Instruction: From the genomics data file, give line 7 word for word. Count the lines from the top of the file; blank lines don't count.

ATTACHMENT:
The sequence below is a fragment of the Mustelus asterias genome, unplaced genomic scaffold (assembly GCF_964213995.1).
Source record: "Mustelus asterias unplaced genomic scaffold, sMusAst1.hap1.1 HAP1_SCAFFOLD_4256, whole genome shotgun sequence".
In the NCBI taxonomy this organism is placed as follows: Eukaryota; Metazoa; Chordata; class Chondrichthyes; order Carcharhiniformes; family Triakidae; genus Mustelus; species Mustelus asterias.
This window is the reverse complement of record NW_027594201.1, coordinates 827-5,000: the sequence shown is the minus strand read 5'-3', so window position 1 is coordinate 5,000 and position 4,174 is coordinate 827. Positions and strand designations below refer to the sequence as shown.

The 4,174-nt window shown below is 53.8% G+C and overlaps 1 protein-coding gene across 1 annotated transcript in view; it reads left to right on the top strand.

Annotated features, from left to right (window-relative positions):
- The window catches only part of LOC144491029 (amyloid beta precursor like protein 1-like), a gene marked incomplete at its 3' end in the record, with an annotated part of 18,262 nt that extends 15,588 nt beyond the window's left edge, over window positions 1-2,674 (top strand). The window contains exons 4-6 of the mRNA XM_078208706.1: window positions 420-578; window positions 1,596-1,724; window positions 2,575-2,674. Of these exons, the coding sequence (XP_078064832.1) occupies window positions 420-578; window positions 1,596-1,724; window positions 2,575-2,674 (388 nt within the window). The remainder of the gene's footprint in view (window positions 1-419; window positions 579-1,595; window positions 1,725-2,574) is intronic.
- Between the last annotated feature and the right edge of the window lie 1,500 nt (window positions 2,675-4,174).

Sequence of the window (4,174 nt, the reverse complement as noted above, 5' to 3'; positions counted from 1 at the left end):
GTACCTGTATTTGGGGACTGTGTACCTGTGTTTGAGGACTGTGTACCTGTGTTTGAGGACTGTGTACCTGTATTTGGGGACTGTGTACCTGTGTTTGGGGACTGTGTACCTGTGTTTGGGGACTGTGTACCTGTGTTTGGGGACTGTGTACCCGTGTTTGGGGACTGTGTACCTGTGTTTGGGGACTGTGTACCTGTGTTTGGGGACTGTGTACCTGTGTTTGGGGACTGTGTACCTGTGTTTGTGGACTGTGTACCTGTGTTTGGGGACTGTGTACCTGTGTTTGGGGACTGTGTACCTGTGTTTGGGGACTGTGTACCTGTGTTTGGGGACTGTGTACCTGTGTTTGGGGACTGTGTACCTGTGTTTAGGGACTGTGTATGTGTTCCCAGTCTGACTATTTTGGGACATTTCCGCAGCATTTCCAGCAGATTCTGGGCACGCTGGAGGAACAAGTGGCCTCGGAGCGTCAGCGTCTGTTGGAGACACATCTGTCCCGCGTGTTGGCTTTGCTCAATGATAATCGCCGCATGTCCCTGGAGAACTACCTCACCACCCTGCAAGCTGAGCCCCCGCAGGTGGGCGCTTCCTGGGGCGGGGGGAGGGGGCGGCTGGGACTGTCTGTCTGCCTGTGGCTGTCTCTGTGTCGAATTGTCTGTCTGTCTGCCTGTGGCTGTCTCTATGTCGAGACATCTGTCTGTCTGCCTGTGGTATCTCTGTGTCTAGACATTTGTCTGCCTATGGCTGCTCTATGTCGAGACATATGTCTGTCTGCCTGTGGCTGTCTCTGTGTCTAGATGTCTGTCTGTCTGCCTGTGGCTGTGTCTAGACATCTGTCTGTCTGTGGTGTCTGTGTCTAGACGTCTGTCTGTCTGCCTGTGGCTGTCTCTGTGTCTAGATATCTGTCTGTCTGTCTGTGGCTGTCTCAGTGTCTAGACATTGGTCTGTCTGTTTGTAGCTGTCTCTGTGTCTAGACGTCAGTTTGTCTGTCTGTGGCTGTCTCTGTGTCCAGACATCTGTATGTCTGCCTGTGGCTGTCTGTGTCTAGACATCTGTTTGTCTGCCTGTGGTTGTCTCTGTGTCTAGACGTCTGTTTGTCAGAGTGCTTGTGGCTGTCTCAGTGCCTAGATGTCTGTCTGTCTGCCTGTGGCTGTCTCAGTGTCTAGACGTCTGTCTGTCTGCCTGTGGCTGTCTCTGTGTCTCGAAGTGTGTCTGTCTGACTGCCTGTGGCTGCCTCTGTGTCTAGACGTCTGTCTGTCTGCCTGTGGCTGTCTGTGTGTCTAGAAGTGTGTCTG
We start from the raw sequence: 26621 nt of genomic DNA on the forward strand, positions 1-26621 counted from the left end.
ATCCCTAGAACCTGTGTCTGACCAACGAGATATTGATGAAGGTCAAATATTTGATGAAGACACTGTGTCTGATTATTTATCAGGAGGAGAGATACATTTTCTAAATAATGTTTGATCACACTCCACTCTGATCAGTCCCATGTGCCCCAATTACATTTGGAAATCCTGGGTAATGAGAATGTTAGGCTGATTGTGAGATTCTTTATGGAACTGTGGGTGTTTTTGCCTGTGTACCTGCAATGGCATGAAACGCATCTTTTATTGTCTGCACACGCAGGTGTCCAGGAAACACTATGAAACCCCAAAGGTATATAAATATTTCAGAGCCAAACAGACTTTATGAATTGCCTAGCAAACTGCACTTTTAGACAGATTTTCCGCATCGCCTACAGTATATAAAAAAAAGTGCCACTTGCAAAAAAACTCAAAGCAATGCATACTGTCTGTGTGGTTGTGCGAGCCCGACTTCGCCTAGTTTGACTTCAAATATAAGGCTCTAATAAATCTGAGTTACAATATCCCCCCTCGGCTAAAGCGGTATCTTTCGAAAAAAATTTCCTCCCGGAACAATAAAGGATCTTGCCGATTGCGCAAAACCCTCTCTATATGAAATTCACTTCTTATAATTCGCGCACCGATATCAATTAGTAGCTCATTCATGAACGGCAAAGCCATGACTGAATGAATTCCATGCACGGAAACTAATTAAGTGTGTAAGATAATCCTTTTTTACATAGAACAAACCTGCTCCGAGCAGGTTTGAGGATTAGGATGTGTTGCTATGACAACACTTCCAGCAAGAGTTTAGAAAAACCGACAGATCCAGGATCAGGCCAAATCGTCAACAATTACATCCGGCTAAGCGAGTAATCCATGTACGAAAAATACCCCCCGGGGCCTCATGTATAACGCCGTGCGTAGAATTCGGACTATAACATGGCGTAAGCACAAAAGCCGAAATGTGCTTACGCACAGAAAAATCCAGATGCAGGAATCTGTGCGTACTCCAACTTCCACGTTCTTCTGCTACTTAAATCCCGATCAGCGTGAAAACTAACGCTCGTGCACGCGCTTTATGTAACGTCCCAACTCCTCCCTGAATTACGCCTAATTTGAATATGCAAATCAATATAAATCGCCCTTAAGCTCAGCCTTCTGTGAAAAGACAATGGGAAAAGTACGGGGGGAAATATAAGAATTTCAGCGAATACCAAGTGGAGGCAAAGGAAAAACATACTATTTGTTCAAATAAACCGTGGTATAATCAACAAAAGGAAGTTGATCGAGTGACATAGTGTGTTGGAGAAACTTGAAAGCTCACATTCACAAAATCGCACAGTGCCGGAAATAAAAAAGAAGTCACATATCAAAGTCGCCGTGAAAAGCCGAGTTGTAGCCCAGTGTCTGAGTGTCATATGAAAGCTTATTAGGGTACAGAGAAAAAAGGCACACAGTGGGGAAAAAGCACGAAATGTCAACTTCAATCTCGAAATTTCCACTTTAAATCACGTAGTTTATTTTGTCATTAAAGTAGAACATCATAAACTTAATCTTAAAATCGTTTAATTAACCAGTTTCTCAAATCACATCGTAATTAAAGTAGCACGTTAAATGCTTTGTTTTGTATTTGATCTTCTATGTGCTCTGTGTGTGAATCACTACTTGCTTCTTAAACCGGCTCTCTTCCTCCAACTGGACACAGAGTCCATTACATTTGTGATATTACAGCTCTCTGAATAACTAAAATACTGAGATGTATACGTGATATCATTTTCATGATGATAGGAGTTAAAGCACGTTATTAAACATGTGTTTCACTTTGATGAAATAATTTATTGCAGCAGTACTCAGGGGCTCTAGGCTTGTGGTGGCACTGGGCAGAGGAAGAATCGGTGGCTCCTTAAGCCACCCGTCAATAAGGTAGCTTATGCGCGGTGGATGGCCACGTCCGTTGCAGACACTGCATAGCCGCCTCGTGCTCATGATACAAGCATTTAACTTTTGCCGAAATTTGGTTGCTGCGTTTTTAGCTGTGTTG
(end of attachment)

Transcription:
- The window catches only part of LOC144491029 (amyloid beta precursor like protein 1-like), a gene marked incomplete at its 3' end in the record, with an annotated part of 18,262 nt that extends 15,588 nt beyond the window's left edge, over window positions 1-2,674 (top strand). The window contains exons 4-6 of the mRNA XM_078208706.1: window positions 420-578; window positions 1,596-1,724; window positions 2,575-2,674. Of these exons, the coding sequence (XP_078064832.1) occupies window positions 420-578; window positions 1,596-1,724; window positions 2,575-2,674 (388 nt within the window). The remainder of the gene's footprint in view (window positions 1-419; window positions 579-1,595; window positions 1,725-2,574) is intronic.